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White House Indicates Obama Willing to Circumvent Republicans on Health Reform

Is there an increased willingness on the part of Democrats to openly discuss how to marginalize the role of Republicans in reform?
 
 
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The White House insisted on Thursday that it was open to the use of a parliamentary procedure that would prevent health care reform from being filibustered by Republicans in the Senate.

Speaking minutes after President Barack Obama met with a group of bipartisan lawmakers from the Senate Finance Committee, spokesman Robert Gibbs stressed that the administration's preference was to get a health care bill passed through normal measures. But, in one of the strongest indications to date that the president is willing to circumvent Republicans, Gibbs affirmatively stated that the use reconciliation (a move that allows bills to be considered on an up-or-down basis) was on the White House's mind.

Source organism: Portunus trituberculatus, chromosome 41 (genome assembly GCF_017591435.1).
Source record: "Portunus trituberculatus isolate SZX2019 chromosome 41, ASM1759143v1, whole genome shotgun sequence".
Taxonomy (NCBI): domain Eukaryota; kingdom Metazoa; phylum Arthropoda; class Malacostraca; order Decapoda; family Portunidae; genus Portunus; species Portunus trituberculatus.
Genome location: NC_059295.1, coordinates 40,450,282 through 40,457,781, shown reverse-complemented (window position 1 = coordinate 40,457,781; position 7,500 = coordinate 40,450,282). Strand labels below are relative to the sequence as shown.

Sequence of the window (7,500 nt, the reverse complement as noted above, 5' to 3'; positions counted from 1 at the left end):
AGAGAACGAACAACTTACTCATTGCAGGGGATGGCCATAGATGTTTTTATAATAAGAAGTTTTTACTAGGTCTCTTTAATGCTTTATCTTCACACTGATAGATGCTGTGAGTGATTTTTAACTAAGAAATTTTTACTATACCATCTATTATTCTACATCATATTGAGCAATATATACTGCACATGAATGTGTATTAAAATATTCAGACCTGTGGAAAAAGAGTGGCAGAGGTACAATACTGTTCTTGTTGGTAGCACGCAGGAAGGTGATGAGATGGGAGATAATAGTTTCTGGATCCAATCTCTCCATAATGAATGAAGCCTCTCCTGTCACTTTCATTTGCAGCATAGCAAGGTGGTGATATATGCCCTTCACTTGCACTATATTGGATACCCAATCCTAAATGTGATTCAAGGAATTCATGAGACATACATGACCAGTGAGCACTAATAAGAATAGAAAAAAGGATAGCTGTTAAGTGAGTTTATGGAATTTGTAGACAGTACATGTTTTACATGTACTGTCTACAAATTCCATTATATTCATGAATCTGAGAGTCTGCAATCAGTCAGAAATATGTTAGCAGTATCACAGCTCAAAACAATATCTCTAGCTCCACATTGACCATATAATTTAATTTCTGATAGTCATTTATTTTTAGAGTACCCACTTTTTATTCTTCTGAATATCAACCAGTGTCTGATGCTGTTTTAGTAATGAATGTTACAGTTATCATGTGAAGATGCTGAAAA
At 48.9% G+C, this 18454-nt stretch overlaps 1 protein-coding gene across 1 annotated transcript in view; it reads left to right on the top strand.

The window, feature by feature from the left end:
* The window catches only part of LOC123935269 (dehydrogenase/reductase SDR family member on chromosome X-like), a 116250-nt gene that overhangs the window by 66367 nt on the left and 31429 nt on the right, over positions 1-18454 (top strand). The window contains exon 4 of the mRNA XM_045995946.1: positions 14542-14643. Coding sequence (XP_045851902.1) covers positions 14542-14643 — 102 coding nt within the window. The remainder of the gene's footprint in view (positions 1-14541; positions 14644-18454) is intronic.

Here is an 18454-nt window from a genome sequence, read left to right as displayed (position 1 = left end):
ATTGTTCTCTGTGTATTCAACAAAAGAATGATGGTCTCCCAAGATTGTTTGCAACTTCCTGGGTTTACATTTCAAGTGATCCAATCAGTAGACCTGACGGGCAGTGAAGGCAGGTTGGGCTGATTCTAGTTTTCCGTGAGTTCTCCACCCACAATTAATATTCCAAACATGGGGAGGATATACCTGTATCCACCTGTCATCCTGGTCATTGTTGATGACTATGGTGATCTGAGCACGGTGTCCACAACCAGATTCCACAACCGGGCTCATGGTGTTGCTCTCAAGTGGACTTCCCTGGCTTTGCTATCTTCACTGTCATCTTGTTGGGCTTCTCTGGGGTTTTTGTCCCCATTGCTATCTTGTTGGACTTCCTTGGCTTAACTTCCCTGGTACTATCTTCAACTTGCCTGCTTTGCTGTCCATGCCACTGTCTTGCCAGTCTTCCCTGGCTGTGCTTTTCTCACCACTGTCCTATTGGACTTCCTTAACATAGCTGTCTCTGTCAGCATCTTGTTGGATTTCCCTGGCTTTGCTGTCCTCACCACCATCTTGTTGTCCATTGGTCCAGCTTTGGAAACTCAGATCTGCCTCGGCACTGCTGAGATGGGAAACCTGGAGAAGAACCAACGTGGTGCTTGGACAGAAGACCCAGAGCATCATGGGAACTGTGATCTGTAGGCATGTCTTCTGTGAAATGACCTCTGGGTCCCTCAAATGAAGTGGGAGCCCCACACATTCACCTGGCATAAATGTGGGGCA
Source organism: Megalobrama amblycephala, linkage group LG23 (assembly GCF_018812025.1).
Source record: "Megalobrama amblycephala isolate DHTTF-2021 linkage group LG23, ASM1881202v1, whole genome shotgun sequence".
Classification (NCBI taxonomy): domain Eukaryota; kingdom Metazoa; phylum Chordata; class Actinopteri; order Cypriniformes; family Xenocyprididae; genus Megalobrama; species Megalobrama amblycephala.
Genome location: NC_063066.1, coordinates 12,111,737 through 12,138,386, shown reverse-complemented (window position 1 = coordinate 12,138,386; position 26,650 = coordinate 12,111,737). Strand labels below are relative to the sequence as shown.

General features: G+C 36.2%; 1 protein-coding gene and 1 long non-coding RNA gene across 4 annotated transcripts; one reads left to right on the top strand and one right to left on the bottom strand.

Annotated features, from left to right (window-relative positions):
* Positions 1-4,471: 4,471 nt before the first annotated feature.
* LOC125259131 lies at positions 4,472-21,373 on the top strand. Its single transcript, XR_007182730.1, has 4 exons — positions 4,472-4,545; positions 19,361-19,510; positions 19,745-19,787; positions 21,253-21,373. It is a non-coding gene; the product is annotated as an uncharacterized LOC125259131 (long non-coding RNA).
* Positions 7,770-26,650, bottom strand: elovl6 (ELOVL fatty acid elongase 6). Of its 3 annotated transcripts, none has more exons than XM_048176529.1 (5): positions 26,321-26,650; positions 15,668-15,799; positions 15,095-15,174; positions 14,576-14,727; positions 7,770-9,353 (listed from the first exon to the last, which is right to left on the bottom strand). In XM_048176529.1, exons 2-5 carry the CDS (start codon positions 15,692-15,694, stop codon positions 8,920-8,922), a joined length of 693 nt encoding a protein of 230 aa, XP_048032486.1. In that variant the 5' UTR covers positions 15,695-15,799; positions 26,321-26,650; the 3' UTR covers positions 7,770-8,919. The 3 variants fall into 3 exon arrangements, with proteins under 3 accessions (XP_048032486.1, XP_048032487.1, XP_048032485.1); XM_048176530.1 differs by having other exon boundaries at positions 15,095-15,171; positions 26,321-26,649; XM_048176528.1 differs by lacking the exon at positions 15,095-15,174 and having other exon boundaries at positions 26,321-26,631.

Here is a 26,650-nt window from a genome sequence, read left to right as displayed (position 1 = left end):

"Obviously, the President meeting with Democrats and Republicans means the President is interested in doing this first and foremost through regular order," he said. "Obviously the option for reconciliation was contained in the budget and we will certainly cross that bridge when we get there."

"It is certainly out there," Gibbs added.

Sam Stein is a Political Reporter at the Huffington Post, based in Washington, D.C.

 
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